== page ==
Beyond Pink, Blue: Gender Differences in the Classroom
by Kim Johnson
November 6, 2007
Dr. Leonard Sax sees single-sex education as a way of breaking down the gender stereotypes.
"When we understand gender differences, we can break down the differences," the practicing family physician and psychologist told a Wabash College crowd Monday eager to hear his thoughts on same sex education. "If we don’t understand the differences, we only reinforce those differences.
"The coeducational classroom can reinforce gender stereotypes," Sax said, noting that in his brief time at Wabash, he had found students breaking those stereotypes. "At this college I have been meeting men who are comfortable with scholars being athletes, and athletes being serious scholars."
In his two books, Why Gender Matters: what parents and teachers need to know about the emerging science of sex differences and Boys Adrift: the five factors driving the growing epidemic of unmotivated boys and underachieving young men, Sax addresses the "hardwired" differences between males and females. Because of these differences, Sax is an internationally known proponent of single-sex educational institutions.
Sax began his presentation with the date January 14, 2005. He said while the events of the day or the people involved were not particularly important, it was that day that brought into "sharp focus some of the rather challenging issues that have to be addressed when engaged in dialogue on the topic of gender and education."
It was on this day Dr. Lawrence Summers, who was then the president of Harvard University referred to the lack of women in computer science, physics, and engineering as a result of an "innate difference in intrinsic ability."
While the remark quickly became a political debate, Sax argued politics has very little to do with it. "There are profound hardwired differences in males and females," he said. "However, these differences do not logically imply an order of rank. The fact that ‘A’ and ‘B’ are different does not mean that ‘A’ is better than ‘B.’ Apples and oranges are different. That does not mean that apples are better than oranges."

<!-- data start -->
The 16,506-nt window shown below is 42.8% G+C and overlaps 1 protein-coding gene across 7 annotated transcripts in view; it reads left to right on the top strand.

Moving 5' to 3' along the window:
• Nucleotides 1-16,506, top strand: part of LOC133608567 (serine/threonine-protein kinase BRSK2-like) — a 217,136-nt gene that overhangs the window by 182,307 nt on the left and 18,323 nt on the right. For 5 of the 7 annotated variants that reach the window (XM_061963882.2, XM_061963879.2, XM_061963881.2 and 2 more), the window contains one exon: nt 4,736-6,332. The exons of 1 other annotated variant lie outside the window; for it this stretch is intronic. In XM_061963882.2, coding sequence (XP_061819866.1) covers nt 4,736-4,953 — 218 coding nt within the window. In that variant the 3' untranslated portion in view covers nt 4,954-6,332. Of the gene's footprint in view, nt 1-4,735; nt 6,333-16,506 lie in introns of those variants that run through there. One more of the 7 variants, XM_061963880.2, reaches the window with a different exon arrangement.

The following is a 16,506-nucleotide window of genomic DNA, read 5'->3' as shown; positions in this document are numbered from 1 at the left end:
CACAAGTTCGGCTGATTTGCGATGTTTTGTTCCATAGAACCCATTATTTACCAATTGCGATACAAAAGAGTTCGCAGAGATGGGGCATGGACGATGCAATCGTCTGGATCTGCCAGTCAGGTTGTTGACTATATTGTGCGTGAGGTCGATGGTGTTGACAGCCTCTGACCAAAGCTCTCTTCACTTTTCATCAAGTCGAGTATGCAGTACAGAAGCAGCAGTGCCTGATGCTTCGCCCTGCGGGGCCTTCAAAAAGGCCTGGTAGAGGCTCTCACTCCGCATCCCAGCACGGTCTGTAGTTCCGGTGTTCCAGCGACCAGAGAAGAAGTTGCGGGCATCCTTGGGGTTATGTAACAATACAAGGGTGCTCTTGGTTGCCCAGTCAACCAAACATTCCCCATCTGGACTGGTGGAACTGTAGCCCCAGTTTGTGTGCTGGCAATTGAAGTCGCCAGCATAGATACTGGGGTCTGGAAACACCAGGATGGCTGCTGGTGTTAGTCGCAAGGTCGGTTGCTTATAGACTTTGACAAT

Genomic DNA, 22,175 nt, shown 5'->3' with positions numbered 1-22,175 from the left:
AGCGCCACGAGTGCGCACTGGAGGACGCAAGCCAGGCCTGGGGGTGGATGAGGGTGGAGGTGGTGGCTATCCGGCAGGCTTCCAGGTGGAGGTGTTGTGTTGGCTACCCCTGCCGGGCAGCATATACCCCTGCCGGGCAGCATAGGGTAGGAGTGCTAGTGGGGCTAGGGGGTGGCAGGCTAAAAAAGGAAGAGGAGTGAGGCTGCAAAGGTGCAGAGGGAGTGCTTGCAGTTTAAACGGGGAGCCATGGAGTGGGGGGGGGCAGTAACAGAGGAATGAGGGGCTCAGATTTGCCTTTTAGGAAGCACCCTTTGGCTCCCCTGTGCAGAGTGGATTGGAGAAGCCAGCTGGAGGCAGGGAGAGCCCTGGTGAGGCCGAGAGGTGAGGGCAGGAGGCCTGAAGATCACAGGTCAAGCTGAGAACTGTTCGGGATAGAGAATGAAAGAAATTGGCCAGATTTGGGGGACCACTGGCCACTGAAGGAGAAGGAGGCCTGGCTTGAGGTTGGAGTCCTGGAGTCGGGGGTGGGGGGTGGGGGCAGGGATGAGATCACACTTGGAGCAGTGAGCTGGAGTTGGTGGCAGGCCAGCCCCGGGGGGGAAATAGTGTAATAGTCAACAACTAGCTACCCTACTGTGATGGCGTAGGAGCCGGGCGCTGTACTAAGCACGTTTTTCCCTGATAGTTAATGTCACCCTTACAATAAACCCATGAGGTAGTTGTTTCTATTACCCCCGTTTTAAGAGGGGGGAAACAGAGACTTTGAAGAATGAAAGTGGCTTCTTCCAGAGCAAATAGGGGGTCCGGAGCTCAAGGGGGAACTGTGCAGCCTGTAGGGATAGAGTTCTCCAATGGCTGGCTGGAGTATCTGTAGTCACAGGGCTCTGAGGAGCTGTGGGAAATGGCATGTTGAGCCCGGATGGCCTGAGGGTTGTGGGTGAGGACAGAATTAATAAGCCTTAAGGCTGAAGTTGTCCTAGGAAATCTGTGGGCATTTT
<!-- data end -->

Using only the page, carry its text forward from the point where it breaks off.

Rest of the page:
Sax reviewed a number of studies showing females out performing males academically. He attributes this to a social construct rather than a biological one. He discussed the attitude of intelligence in males being "uncool." Males are expected to be athletic and not academic playing into the notion of the "dumb jock."
Looking back through history he referred to the Latin phrase "Mens sana incorpore sano" or "a healthy mind in a healthy body." Men used to be expected to be athletic and academic. The two were not mutually exclusive.
He explained single-sex education as a way of breaking down the gender stereotypes. "When we understand gender differences, we can breakdown the differences," he said. "If we don’t understand the differences we only reinforce the differences."
Using Wabash College as an example, he said "Uniquely at Wabash, athletes can be scholars and scholars can be athletes. It is generally accepted. That is not so at co-ed institutions."
Sax detailed one hardwired difference in males’ and females’ vision. He cited studies indicating there are biological differences in the way their retinas are built. The difference affects how they see and what stimulates vision. "How we see affects how we write and what we read," he said.
Sax addressed additional biological differences in his biology lecture titled "Sex Differences in Sensation and Perception: Hard Wired Sex Differences in Hearing, Vision, and Smell among Mammals."
By teaching males and females according to their biological differences, regardless of the gender of the teacher, he argues gender stereotypes can then be broken down. He sees the best way to achieve this is through single-sex educational institutions.
He wrapped up his comments by again reiterating, "difference doesn’t imply an order of rank." He further concluded "the mere fact of a coeducational classroom in conjunction with the fact that the brains of girls and boys develop along different trajectories means that the coeducational classroom reinforces gender stereotypes, even with the most enlightened teachers."
To learn more about Dr. Sax’s work visit: